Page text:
In Europe, there are a growing number of states contracting civil SAR operators to meet their state SAR obligations. This pivot away from the traditional military SAR provider to the civil operator has exposed regulatory issues that create risk for the operator, regulator and contracting agency. For example, the Basic Regulation (Regulation (EU) 2018/1139) does not apply to search and rescue and it is up to each State to make regulatory provisions for SAR. In contrast, operators conducting HEMS in an EU member state must comply with the requirements of Part SPA.HEMS. I believe that the lack of a standardized approach to SAR safety regulation and oversight could potentially cause tension between the SAR regulator, SAR contracting agency and SAR operator, which is a latent hazard to the safe conduct of SAR operations.
In 2020 I co-founded Search and Rescue International with the aim to facilitate international, national and SAR stakeholder operational requirements as components of a total SAR system, as well as enhance safety management, compliance monitoring and quality assurance systems to add safety, capability, and value for SAR.
How do you think international collaboration between SAR agencies can be improved upon from where it is now?
We believe a state performance-based SAR oversight program needs to be established and developed rather than the civil operator being overseen in a commercial air transport manner with associated SAR related alleviations and permissions. Additionally, SAR should be subject to Flight Safety Standards, as well as ANS, with the additional requirement to establish, implement and maintain SAR SARPs in the form of National SAR Rules for SAR aviation service providers.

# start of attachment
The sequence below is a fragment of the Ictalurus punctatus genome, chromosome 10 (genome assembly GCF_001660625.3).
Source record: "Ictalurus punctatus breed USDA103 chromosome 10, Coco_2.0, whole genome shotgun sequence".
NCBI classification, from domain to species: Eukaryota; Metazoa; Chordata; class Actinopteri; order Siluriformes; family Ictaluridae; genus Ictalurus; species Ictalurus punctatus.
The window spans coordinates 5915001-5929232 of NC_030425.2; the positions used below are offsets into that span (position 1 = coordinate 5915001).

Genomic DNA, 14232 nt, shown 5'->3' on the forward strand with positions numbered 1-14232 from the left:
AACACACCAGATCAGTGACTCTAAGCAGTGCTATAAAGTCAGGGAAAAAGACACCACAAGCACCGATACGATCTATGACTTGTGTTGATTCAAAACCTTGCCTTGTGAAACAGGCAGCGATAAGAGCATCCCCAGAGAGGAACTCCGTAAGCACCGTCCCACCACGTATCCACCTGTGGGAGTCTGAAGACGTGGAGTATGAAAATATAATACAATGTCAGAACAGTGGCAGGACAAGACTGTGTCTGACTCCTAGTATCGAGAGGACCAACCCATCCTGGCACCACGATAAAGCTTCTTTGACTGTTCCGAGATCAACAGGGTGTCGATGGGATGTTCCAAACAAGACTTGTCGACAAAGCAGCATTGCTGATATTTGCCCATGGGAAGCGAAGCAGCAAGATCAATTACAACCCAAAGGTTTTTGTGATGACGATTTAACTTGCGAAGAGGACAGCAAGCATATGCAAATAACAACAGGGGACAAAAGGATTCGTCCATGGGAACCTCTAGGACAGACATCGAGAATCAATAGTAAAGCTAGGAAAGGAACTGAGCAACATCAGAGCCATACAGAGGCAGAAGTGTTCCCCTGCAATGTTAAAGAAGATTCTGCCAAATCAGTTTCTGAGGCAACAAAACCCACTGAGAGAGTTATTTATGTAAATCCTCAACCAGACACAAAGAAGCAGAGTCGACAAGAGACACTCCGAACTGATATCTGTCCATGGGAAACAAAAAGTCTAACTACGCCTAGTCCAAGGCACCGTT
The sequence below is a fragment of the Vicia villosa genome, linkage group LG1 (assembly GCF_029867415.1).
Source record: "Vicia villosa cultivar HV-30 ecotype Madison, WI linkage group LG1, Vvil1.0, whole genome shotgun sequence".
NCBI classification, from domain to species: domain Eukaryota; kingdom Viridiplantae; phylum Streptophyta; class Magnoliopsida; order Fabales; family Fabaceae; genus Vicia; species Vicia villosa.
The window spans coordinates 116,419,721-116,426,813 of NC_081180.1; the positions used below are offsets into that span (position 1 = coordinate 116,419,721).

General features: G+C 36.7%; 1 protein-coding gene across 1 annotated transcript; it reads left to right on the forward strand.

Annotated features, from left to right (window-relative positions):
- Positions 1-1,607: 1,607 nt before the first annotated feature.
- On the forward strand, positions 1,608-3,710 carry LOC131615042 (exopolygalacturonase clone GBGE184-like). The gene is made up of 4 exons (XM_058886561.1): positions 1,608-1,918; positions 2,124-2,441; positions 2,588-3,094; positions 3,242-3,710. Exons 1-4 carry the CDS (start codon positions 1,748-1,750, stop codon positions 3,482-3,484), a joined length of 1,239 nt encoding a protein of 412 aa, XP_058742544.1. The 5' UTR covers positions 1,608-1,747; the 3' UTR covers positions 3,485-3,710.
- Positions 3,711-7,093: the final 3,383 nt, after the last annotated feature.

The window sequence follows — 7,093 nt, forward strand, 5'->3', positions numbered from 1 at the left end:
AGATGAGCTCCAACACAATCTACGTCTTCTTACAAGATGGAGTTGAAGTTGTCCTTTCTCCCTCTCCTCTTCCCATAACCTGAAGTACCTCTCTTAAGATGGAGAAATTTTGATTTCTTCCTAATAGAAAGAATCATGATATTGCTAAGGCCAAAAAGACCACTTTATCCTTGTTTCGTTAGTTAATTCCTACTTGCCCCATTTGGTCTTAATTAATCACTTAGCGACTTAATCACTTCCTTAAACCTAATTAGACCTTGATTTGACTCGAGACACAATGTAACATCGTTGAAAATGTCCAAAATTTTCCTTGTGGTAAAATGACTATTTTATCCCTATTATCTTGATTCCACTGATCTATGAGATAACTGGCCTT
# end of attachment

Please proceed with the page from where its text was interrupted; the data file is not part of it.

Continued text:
Are there international quality standards to which SAR agencies can be held?
SAR appears in the Air Navigation Services (ANS) structure of ICAO Doc 9734, Safety Oversight Manual, but not under the Flight Safety Standards or Aircraft Operations hierarchy. As a result, no SAR Standards and Recommended Practices (SARPs) exist to assist state Civil Aviation Authorities (CAA) to construct civil SAR rules as part of their SAR system obligations.
SAR International states ‘an accident should not be the catalyst for a systematic review’, yet it often – sadly – is the case. How can this mindset be altered?
We are focused on the current opportunities for improvement in ational SAR regulations and oversight. Since we founded our company in 2020, we have reached out to SAR stakeholders in order to put this topic on the agenda and raise awareness.
We recently presented our experience on lessons learned conducting a National SAR Framework Review to the ICAO European Regional SAR Task Force. This confirmed the lack of appropriate SAR training available and we decided to provide a solution. We have just initiated the development of an ICAO Training Package for ‘Effective SAR System Oversight’ in association with the Regional Training Centre of Excellence at the JAATO, Netherlands and we expect to have this training available by the end of 2022.